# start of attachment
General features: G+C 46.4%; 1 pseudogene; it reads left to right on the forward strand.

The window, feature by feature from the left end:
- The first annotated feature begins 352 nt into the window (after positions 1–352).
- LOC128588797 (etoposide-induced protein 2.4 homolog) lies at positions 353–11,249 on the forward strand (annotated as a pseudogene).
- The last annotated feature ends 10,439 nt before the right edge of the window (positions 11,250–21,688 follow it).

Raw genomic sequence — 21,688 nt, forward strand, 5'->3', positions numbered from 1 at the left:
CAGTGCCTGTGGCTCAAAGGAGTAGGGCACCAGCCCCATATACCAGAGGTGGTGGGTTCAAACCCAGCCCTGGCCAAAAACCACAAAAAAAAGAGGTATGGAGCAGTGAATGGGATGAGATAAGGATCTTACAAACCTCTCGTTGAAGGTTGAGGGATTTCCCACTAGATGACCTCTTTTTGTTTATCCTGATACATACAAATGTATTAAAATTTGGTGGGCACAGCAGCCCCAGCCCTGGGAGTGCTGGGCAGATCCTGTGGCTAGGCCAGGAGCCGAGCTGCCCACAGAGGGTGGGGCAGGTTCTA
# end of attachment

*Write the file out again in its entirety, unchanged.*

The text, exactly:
General features: G+C 46.4%; 1 pseudogene; it reads left to right on the forward strand.

The window, feature by feature from the left end:
- The first annotated feature begins 352 nt into the window (after positions 1–352).
- LOC128588797 (etoposide-induced protein 2.4 homolog) lies at positions 353–11,249 on the forward strand (annotated as a pseudogene).
- The last annotated feature ends 10,439 nt before the right edge of the window (positions 11,250–21,688 follow it).

Raw genomic sequence — 21,688 nt, forward strand, 5'->3', positions numbered from 1 at the left:
CAGTGCCTGTGGCTCAAAGGAGTAGGGCACCAGCCCCATATACCAGAGGTGGTGGGTTCAAACCCAGCCCTGGCCAAAAACCACAAAAAAAAGAGGTATGGAGCAGTGAATGGGATGAGATAAGGATCTTACAAACCTCTCGTTGAAGGTTGAGGGATTTCCCACTAGATGACCTCTTTTTGTTTATCCTGATACATACAAATGTATTAAAATTTGGTGGGCACAGCAGCCCCAGCCCTGGGAGTGCTGGGCAGATCCTGTGGCTAGGCCAGGAGCCGAGCTGCCCACAGAGGGTGGGGCAGGTTCTA